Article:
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American Southwest Archaeology and Lidar

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University of Missouri researchers use drones and other technology to better understand the migration and social interaction patterns of the Ancestral Pueblo people from Mesa Verde into other areas of the American Southwest.

From Eureka Alert.

Jeff Ferguson, Rob Walker and Francisco “Paco” Gomez at the University of Missouri are part of an interdisciplinary research team using drones equipped with light detection and ranging, or lidar, to study ancient Native American villages called pueblos in the Lion Mountain area of western New Mexico. The team’s goal is to better understand the connection between migration and social interaction patterns and pueblo occupations.

“Among the archaeological sites discovered in the area is a massive pueblo likely built and occupied by immigrants from the large-scale abandonment of the Four Corners region, including Mesa Verde, in the late 13th century,” said Ferguson, an associate professor in the Department of Anthropology. “Our research is focused on documenting the regional settlement pattern and understanding how the migrants coming from the north interacted with existing local populations. Using this technology, we aim to efficiently identify any sites not previously documented.”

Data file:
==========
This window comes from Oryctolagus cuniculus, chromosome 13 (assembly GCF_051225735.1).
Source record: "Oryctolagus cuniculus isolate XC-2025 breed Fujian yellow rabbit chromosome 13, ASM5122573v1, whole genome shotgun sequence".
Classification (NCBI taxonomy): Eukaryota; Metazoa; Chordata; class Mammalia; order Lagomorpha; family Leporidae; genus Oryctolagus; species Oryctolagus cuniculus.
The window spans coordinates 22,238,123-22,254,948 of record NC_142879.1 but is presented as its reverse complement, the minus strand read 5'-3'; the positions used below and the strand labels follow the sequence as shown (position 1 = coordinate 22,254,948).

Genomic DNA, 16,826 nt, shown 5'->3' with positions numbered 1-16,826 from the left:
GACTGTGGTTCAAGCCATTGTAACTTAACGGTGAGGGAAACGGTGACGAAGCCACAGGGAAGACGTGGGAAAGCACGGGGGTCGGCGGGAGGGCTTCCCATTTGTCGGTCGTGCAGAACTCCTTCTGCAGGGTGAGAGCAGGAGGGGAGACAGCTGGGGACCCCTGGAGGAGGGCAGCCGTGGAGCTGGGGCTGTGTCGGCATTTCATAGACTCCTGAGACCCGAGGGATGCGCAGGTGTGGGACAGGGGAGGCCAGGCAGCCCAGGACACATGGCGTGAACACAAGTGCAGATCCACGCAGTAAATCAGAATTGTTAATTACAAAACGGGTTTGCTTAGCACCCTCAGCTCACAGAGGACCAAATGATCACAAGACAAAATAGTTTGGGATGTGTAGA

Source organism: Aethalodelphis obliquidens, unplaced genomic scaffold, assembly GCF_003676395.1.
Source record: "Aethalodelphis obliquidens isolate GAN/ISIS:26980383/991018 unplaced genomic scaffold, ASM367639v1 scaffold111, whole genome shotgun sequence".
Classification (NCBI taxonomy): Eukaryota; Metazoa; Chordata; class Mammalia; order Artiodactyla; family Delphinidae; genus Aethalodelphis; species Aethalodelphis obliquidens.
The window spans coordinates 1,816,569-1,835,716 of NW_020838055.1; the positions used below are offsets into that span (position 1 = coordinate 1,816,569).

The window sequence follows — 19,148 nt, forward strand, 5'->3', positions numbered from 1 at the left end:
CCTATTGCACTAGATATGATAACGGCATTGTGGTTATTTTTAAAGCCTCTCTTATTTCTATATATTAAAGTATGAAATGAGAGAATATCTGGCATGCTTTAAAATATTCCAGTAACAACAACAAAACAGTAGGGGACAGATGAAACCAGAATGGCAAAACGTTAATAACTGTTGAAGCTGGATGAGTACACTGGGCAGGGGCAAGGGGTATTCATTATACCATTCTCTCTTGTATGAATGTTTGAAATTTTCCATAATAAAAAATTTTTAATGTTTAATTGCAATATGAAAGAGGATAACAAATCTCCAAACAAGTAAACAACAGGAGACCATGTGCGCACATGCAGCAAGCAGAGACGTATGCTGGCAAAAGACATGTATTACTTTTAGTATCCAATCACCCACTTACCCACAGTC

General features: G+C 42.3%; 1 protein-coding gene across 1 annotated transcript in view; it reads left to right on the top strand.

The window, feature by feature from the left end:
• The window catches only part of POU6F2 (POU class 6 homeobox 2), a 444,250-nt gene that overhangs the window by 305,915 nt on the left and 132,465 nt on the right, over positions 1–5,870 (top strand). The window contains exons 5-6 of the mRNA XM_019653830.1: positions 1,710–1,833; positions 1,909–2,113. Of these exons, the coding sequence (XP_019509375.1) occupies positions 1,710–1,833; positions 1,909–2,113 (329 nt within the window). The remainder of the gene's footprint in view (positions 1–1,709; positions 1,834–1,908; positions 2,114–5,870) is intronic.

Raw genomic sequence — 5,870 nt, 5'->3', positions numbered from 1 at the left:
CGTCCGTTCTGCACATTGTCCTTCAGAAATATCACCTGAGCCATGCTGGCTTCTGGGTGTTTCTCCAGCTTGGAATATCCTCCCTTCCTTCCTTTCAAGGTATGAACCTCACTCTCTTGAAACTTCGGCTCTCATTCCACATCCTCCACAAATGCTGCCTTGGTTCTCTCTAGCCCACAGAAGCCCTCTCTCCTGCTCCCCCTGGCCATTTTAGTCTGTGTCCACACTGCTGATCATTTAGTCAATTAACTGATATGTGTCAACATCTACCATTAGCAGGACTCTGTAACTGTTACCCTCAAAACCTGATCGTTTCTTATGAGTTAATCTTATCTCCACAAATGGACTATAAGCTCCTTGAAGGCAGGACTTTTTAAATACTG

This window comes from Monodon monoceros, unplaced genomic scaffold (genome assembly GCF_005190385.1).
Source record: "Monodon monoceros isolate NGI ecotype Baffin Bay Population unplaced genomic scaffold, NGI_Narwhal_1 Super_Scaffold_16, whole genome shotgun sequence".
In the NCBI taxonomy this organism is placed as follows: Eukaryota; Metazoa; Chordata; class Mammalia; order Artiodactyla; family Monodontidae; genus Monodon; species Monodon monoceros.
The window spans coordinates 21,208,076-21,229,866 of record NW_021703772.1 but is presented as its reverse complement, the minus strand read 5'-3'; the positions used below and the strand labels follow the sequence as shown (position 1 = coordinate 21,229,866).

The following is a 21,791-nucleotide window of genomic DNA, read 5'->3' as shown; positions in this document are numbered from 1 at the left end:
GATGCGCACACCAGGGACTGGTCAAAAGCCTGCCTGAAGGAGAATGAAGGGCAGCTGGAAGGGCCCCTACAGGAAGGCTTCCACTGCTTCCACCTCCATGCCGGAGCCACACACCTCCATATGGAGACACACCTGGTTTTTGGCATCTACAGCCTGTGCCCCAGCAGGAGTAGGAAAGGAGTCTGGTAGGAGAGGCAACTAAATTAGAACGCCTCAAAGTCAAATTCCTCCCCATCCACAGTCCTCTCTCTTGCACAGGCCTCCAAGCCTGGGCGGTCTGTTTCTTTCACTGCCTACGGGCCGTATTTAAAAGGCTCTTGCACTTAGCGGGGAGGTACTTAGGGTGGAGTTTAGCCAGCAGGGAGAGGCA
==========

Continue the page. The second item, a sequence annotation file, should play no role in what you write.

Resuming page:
Lidar is a technique that uses laser pulses to “map” the ground surface. While drone-based lidar can provide more detailed images of the ground surface than plane-based lidar, the team is exploring whether drones can be used efficiently to conduct the large-scale land surveys needed to search for these sites — efforts that can sometimes encompass hundreds of square miles. After the sites are identified by air, they must be verified by researchers doing field work on the ground through a process known as “ground-truthing.”

“It’s not always obvious that these features are architectural in nature,” Ferguson said. “It could be difficult to distinguish between a natural rock outcrop or a cultural feature, so we must look at factors like alignment, positioning, size, type of rock and whether other cultural artifacts are present.”

Sensitive to the cultural significance of these sites, the researchers are partnering with a cultural resource advisory team from the Pueblo of Zuni, one of several Native American groups who claim these ancestral sites as part of their cultural heritage. Ferguson described one such meeting last year after researchers discovered a small set of vertical stones placed in a box shape in the ground. The Zuni Cultural Resource Advisory Team (ZCRAT) determined it was a shrine and identified numerous others at additional sites. Researchers are planning additional fieldwork in partnership with ZCRAT in fall 2023.

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For more information about the archeology of the American Southwest CLICK HERE.

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